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Equation with Two Exponential Terms

Date: 06/27/2009 at 15:34:36
From: Dan
Subject: find ordered pair (a,b) for 3^a + 7^b giving a perfect square

Any perfect square can be expressed as n^2, find all ordered pairs 
for 3^a + 7^b which result in a perfect square answer.

I'm not sure where to begin.  I have an idea that there are several
situations to analyze.  For example if a and be are equal they can be
factored by a formula and if they are both even they are going to be
complex roots.




Date: 06/29/2009 at 08:36:01
From: Doctor Jacques
Subject: Re: find ordered pair (a,b) for 3^a + 7^b giving a perfect square

Hi Dan,

This is a very nice exercise about congruences.  Although the proof
does not require any elaborate concept, it requires a significant
amount of work--be prepared for a hard ride...

We are looking for solutions of:

  3^a + 7^b = n^2           [1]

where a, b, and n are non-negative integers.

We can first look at [1] as a congruence modulo 7:

  3^a = n^2   (mod 7)       [2]

Modulo 7, the quadratic residues (i.e., the squares) are 0, 1, 2, and
4, and 3 is not one of them.  And we also have

  3^6 = 1  (mod 7)          [3]

by Fermat's theorem.  This implies that a must be even.

[We could also look at congruences modulo 4 to deduce that b must be
odd, but we will not need that fact.]

As a is even, we may write a = 2k for some integer k.  We have:

        3^(2k) + 7^b = n^2
        n^2 - 3^(2k) = 7^b
  (n + 3^k)(n - 3^k) = 7^b       [4]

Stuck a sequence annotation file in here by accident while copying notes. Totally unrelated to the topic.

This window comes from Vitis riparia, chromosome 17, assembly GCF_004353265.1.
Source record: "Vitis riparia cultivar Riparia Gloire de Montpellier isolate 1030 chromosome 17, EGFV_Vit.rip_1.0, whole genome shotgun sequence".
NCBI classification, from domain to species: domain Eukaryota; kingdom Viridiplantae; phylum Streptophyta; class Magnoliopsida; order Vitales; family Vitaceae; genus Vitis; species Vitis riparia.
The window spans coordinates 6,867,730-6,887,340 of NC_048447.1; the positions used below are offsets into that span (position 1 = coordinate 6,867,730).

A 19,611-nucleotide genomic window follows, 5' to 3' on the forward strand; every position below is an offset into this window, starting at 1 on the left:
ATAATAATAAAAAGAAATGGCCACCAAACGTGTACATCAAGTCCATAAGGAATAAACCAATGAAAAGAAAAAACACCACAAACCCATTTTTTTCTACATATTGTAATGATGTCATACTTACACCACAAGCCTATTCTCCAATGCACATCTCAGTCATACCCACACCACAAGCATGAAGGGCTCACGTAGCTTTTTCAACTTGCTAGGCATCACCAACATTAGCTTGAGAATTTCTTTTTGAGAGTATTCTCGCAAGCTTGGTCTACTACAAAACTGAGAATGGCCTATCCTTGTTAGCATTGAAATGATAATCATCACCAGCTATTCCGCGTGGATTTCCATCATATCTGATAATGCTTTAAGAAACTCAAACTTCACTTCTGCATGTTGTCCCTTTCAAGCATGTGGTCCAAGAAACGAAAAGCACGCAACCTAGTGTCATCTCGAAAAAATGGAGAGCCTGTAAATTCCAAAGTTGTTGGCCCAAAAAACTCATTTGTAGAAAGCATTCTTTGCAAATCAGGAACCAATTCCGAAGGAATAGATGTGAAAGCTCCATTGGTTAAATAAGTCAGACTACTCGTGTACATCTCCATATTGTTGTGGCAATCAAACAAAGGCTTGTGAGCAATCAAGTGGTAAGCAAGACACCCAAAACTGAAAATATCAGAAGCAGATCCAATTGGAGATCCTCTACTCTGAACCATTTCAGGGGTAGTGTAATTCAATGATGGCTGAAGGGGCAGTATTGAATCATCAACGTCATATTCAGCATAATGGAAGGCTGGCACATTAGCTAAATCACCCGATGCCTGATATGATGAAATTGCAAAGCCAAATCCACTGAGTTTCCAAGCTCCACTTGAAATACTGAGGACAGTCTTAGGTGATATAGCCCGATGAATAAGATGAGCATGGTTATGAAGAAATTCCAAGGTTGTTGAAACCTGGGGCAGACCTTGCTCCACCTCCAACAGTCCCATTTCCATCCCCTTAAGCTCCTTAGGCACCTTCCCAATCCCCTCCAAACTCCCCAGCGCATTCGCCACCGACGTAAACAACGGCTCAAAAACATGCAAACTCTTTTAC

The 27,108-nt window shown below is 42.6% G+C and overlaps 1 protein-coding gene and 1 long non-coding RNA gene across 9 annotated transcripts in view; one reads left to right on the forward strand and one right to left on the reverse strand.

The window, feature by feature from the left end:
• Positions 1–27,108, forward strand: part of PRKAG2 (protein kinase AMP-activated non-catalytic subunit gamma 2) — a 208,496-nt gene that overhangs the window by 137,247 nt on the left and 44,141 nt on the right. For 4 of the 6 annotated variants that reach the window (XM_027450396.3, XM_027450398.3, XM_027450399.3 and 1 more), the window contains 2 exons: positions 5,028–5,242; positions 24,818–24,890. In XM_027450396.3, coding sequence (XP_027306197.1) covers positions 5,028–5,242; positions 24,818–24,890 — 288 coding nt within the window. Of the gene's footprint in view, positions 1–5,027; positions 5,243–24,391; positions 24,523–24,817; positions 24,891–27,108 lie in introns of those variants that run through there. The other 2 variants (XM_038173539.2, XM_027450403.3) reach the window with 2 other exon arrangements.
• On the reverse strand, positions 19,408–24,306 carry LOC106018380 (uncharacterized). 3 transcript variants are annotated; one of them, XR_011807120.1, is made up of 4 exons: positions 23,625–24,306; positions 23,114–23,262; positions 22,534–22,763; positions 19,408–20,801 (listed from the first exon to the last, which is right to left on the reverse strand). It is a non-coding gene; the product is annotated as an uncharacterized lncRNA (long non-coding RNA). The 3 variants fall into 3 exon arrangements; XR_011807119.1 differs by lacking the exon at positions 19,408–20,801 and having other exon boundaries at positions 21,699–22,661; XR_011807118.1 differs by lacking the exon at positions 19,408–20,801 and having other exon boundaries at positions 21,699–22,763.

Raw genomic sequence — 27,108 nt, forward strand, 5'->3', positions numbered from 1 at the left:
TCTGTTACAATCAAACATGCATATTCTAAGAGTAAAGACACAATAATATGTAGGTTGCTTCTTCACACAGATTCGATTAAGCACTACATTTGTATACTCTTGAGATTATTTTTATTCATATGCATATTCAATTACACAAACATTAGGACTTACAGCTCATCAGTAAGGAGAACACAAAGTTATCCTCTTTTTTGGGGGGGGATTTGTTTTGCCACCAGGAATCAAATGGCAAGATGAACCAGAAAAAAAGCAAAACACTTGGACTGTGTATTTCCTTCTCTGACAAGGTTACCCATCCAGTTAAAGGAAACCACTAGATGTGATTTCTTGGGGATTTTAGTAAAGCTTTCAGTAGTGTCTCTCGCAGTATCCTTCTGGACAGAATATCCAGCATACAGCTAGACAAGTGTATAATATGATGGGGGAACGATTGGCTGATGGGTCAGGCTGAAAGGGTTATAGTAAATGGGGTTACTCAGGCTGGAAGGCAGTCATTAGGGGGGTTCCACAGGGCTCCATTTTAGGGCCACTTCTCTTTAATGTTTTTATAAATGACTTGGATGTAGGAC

This means that the product on the LHS must be a power of 7, and
therefore each factor must also be a power of 7.

However, it is not possible to have both factors on the LHS divisible
by 7, as this would imply that their difference

  (n + 3^k) - (n - 3^k) = 2*3^k

would be divisible by 7, which is clearly impossible.  The only power
of 7 that is not a multiple of 7 is 7^0 = 1.  We may therefore
conclude that one of the factors must be 1, and this is obviously the
smaller factor; we have:

  n - 3^k = 1
        n = 3^k + 1               [5]

If we substitute that into [4], we obtain:

  2*3^k + 1 = 7^b
  2*3^k = 7^b - 1           [6]

and this means that 7^b - 1 must be twice a power of 3.

Let us look at the simple cases first.  If k = 0, we have 7^b - 1 = 2,
which is impossible.  If k = 1, we have:

  6 = 7^b - 1

which has the solution b = 1.  We will now show that this is the only
solution.  We may now assume that k > 1, and [6] shows that 7^b - 1
must be divisible by 9; in other words, we must have:

  7^b = 1    (mod 9)         [7]

Modulo 9, the powers of 7 are:

  m   | 0 1 2 3
  ----+--------
  7^m | 1 7 4 1

and this shows that [7] will be satisfied if and only if b is a
multiple of 3.  We have:

  7^3 - 1 = 342 = 2*3^2*19

but this means that:

  7^3 = 1   (mod 19)

and we will have 7^b = 1 (mod 19) for all exponents b that are
multiples of 3; this is the same as saying that, if b is a multiple of
3, 7^b - 1 is a multiple of 19, which contradicts equation [6].

Therefore, the only solution is k = 1, a = 2 and b = 1, corresponding
to 3^2 + 7^1 = 4^2.

Please feel free to write back if you require further assistance.

- Doctor Jacques, The Math Forum
  http://mathforum.org/dr.math/ 
Associated Topics:
College Number Theory
High School Number Theory

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